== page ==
TFSA Alert: 2 High-Yield Stocks to Boost Pension Income in a Low-Rate Environment

Here’s why RioCan Real Estate Investment Trust (TSX:REI.UN) and a top communications company deserve to be on your TFSA radar right now.

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Retirees are searching for top-quality stocks to add to TFSA income portfolios.

The strategy is a wise one given that all distributions paid out by REITs and dividend stocks held inside the TFSA are tax-free. This is a great advantage for seniors who rely on various income streams to cover their living costs.

Let’s take a look at two top stocks that might be interesting picks right now for investors to add to their TFSA buy list.

RioCan

RioCan Real Estate Investment Trust (TSX:REI.UN) is Canada’s largest operator of shopping malls.

This might seem like an odd recommendation, given the constant reports in the media that online shopping is taking a toll on brick-and-mortar stores. It is true that some segments are under pressure, including large department stores, and RioCan has lost a few high-profile tenants.

However, the company’s buildings continue to see strong demand, and new tenants have moved in at higher prices when larger clients left. RioCan’s customer base is diverse and no single tenant accounts for more than 5% of revenue.

RioCan knows the industry is changing and has embarked on an ambitious plan to build mixed-use buildings at its core properties in six major markets. Combining retail and residential rental space makes sense, as rising home prices are making it harder for people to buy houses.

RioCan is monetizing up to $2 billion in assets in non-core cities. The funds are being used to shore up the balance sheet, fund ongoing developments, and buy back trust units.

Interest rate hikes are on hold in Canada, and rates are falling in the United States. In addition, bond yields have dropped significantly in 2019. This bodes well for RioCan, as it reduces the company’s borrowing costs and should free up more cash for distributions.

Investors who buy today can pick up a yield of 5.5%.

BCE

BCE (TSX:BCE)(NYSE:BCE) is Canada’s largest communications company with a market capitalization of $57 billion.

The company is investing heavily in network upgrades to ensure it can meet rising demand for high-speed broadband amid the ongoing growth of streaming services across the internet.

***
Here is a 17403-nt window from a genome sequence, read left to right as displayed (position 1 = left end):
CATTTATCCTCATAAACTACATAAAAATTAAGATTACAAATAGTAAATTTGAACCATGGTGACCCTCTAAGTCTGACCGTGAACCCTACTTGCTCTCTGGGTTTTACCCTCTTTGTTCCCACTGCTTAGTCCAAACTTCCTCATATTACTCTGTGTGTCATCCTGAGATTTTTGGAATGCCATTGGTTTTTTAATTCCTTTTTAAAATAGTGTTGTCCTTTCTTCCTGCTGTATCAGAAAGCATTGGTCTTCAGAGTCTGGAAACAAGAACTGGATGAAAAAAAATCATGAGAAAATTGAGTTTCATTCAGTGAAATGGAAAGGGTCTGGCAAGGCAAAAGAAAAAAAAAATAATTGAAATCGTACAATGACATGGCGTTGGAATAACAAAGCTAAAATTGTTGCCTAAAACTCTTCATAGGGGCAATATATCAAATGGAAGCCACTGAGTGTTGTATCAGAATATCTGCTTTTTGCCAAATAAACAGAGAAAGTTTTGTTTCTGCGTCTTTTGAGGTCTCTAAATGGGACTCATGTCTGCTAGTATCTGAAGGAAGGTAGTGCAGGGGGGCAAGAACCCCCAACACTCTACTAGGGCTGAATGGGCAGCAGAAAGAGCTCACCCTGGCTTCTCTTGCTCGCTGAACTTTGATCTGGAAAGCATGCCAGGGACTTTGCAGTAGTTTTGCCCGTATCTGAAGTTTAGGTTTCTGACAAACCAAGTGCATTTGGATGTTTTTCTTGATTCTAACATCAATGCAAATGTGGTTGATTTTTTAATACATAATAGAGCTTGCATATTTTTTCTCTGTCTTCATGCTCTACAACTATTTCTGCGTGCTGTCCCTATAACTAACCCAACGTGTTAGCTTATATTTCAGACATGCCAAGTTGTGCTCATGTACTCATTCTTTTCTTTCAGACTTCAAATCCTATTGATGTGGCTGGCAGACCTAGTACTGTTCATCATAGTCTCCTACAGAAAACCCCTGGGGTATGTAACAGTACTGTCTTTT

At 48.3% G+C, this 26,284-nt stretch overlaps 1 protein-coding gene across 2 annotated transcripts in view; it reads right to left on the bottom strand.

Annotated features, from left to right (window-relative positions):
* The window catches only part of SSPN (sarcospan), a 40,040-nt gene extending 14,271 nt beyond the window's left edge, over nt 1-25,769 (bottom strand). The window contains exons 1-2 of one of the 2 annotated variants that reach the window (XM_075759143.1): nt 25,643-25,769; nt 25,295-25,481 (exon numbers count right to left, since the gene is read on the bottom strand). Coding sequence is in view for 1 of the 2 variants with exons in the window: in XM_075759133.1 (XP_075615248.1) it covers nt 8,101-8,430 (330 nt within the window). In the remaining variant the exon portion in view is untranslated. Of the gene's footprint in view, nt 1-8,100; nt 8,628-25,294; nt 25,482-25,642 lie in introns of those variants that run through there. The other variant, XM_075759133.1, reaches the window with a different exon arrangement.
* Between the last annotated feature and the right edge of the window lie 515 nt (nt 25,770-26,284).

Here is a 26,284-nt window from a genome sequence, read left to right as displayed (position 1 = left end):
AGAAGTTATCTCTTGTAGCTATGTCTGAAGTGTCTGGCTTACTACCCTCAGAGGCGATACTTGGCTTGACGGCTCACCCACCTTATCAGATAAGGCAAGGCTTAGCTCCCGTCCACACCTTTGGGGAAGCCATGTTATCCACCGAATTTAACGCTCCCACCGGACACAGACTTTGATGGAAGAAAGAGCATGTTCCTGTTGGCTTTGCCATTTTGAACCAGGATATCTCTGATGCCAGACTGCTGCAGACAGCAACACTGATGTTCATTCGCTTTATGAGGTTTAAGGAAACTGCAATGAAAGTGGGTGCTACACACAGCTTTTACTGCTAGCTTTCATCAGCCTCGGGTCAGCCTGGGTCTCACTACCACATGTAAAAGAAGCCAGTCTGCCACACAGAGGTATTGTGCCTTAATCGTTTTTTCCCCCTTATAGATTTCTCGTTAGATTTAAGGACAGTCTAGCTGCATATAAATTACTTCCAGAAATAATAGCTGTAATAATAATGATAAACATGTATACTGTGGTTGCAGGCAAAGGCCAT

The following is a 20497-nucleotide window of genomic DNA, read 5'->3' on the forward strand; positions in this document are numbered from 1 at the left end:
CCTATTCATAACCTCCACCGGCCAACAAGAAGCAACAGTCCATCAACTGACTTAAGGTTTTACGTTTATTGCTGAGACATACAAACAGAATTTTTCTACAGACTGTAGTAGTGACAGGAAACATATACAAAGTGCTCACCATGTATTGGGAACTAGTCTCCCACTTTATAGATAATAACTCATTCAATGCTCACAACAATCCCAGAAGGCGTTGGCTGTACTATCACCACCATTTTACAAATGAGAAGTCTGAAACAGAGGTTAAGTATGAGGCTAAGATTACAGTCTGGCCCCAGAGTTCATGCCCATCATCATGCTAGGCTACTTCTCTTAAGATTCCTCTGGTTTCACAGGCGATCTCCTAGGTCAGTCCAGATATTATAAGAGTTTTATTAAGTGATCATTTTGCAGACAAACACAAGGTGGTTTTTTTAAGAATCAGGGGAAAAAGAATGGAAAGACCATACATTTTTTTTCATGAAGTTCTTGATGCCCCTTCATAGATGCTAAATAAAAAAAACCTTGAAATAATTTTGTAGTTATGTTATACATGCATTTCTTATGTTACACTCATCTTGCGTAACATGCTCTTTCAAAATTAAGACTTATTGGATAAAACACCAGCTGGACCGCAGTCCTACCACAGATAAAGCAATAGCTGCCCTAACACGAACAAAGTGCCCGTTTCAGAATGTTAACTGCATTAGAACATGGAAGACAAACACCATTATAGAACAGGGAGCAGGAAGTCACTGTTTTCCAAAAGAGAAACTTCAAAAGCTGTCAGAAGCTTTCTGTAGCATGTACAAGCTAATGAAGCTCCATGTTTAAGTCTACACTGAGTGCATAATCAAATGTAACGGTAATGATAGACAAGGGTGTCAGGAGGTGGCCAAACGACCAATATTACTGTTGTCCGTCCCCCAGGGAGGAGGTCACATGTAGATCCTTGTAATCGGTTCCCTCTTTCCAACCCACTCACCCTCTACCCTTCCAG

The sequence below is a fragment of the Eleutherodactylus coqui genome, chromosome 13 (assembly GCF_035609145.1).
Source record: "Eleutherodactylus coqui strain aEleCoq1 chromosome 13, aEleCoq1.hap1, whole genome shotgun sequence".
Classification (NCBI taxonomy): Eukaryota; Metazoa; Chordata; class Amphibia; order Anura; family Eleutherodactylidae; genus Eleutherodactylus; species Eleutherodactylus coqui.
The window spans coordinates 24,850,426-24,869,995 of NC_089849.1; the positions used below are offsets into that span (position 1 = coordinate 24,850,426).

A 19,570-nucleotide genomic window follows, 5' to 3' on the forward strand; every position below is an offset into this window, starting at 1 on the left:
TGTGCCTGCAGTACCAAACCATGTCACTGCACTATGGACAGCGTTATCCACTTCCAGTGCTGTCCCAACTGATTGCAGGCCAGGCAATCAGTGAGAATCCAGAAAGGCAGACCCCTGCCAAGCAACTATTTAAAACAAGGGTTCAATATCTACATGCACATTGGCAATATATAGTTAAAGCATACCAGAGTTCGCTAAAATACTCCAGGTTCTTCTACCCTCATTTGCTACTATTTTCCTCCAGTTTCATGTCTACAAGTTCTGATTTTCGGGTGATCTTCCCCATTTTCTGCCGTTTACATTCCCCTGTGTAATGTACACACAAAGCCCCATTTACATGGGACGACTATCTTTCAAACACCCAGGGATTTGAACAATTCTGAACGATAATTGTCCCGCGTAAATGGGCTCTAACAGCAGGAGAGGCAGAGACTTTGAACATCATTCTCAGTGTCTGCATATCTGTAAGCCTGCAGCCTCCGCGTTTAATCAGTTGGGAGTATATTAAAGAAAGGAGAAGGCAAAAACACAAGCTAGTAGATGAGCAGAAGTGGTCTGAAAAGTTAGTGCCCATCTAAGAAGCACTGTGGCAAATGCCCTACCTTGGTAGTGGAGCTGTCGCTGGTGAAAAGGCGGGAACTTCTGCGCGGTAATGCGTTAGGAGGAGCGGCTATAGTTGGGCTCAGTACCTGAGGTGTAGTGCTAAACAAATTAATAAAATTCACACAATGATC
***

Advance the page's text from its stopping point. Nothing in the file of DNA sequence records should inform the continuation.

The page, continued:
BCE is also ensuring it protects its wide competitive moat by installing fibre connections to homes and businesses in key markets.

The trend toward lower interest rates appears set in stone, as the United States just cut its target rate for the second time in 2019. The Bank of Canada has decided to hold off making a cut, but the more the U.S. moves to the downside, the harder it will be for Canada to stand its ground.

Lower interest rates help BCE in a couple of ways.

First, they reduce the yield available on secure investments, such as GICs, that can compete with BCE’s stock for yield-hungry investors. GIC rates are down to about 2% from as high as 3.5% last fall. This is one reason BCE’s stock has bounced in 2019, and the negative trend in the interest rate market should support ongoing demand for the shares.

As with RioCan, BCE also benefits from lower borrowing costs when interest rates and bond yields fall. This should mean more money would be available to hand out as dividends to shareholders.

BCE’s stock is trading near its 12-month high but still offers an attractive 5% yield.

The bottom line

RioCan and BCE are leaders in their respective industries and pay reliable dividends that offer above-average yield. If you have some cash on the sidelines in your TFSA income portfolio, these stocks deserve to be on your radar today.

This article represents the opinion of the writer, who may disagree with the “official” recommendation position of a Motley Fool premium service or advisor. We’re Motley! Questioning an investing thesis — even one of our own — helps us all think critically about investing and make decisions that help us become smarter, happier, and richer, so we sometimes publish articles that may not be in line with recommendations, rankings or other content.

Fool contributor Andrew Walker owns shares of BCE.

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